I’m there! “Liam Neeson fighting terrorists on a plane.” When can I see it?!
Even here, “Liam Neeson on an impossible rescue mission.” Sign me up! Have you noticed this trend, and do you get a kick out of it?
[Flashes big smile] I do. I think you’re slightly overexaggerating, but I do get a kick out of it, I must admit.
I’m 69! I just turned 69 years of age, and the conversations I have with my agent now are, “Liam, have you read this script? It’s an action script,” and I say, “Chris, let me ask you this, they do know what age I am, right?” “Yes, they do.”
“Okay, that’s all I want to know, thank you.” That being said, I keep reasonably fit, and you just have to for some of these films.
If you’re playing the lead in any film, you have the responsibility; you’re in practically every scene, it behooves you to be fit.
You don’t have to look like Arnold Schwarzenegger at the age of 35, but you have to have stamina. So I do my little workouts every day and keep reasonably fit.
I remember when I talked to you for Cold Pursuit, we discussed the rumors that you were going to retire from action films, and you said you’d know when it’s time to hang it up.
Since then, you’ve done the opposite of retiring, as just in the last few months we’ve gotten Ice Road, The Marksman, and Honest Thief.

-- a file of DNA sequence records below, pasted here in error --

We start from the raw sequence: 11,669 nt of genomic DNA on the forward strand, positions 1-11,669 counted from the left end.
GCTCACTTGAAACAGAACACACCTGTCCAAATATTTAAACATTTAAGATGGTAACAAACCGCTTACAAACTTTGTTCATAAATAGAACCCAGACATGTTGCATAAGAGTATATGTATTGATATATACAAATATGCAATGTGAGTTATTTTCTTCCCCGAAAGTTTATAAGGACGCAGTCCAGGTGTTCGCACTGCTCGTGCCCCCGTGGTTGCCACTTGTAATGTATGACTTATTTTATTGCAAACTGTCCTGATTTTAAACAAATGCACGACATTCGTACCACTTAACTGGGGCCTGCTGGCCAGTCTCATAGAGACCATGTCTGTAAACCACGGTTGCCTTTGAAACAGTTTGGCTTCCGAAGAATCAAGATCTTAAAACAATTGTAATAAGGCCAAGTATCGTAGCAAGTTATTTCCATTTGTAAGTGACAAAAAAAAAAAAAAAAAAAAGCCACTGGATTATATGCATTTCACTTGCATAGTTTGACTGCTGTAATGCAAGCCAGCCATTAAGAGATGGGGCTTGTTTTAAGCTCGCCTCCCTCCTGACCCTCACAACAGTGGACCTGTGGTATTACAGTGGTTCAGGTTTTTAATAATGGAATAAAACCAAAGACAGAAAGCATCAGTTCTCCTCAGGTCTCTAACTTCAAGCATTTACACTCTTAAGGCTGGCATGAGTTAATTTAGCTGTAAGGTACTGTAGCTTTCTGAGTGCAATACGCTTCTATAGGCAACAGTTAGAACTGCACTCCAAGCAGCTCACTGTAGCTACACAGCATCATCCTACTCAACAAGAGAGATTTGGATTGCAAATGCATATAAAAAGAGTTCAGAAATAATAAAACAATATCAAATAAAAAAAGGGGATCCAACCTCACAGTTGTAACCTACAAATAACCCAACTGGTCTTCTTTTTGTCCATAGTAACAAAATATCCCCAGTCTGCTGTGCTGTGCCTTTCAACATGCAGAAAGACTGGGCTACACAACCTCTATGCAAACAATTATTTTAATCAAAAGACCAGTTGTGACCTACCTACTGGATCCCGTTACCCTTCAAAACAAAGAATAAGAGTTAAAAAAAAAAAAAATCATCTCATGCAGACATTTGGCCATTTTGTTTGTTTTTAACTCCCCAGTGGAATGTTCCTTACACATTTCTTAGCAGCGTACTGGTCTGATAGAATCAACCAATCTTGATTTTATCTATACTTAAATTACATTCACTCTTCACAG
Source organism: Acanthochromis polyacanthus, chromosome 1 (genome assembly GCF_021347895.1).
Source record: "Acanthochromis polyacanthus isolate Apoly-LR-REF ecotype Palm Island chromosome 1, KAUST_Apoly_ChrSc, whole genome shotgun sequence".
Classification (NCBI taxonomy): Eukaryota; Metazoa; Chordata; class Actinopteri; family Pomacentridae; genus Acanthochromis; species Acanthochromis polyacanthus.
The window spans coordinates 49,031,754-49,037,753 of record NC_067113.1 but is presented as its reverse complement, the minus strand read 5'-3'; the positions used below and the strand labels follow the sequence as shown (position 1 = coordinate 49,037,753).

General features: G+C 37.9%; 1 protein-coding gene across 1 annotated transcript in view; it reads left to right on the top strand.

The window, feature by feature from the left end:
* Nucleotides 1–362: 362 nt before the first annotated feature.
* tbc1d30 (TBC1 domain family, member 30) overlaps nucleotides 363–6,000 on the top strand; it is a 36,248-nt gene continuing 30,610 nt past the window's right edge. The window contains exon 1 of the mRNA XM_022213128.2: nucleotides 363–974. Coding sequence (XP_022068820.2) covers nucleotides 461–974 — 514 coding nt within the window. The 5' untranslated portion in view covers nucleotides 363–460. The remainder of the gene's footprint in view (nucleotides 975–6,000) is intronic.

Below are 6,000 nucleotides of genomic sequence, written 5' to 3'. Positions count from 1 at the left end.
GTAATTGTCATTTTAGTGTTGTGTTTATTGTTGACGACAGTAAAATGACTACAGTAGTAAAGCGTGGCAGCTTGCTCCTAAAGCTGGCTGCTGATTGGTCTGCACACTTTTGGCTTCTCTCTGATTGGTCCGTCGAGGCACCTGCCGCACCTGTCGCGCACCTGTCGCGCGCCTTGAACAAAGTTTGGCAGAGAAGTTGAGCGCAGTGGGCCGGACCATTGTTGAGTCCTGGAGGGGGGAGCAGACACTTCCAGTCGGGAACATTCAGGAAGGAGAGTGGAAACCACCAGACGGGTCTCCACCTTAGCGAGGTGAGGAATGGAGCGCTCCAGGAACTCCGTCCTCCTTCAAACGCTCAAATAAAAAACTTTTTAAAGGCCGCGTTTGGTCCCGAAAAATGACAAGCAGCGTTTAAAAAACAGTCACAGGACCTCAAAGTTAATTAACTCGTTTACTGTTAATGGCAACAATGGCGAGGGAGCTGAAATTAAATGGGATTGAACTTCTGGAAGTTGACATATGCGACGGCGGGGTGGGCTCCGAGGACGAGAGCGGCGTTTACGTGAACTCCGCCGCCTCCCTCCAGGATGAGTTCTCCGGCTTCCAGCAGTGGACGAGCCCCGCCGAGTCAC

Is that a coincidence, or are you trying to get as much action in while you still feel like you can?
I guess, and I just did one in Australia with Mark Williams, who did Honest Thief.
It’s an action film called Blacklight, we finished it before Christmas, and I just finished another one, and I’m having trouble remembering it. [Laughs] Oh my God.
Memory, yes! Memory, with Martin Campbell directing it; he did Casino Royale and really kickstarted the Bond franchise again.
We just finished that in Bulgaria with wonderful actors Guy Pearce and Monica Bellucci, who is very easy on the eye.
I play a hitman who is suffering from early-onset Alzheimer’s — as you can tell!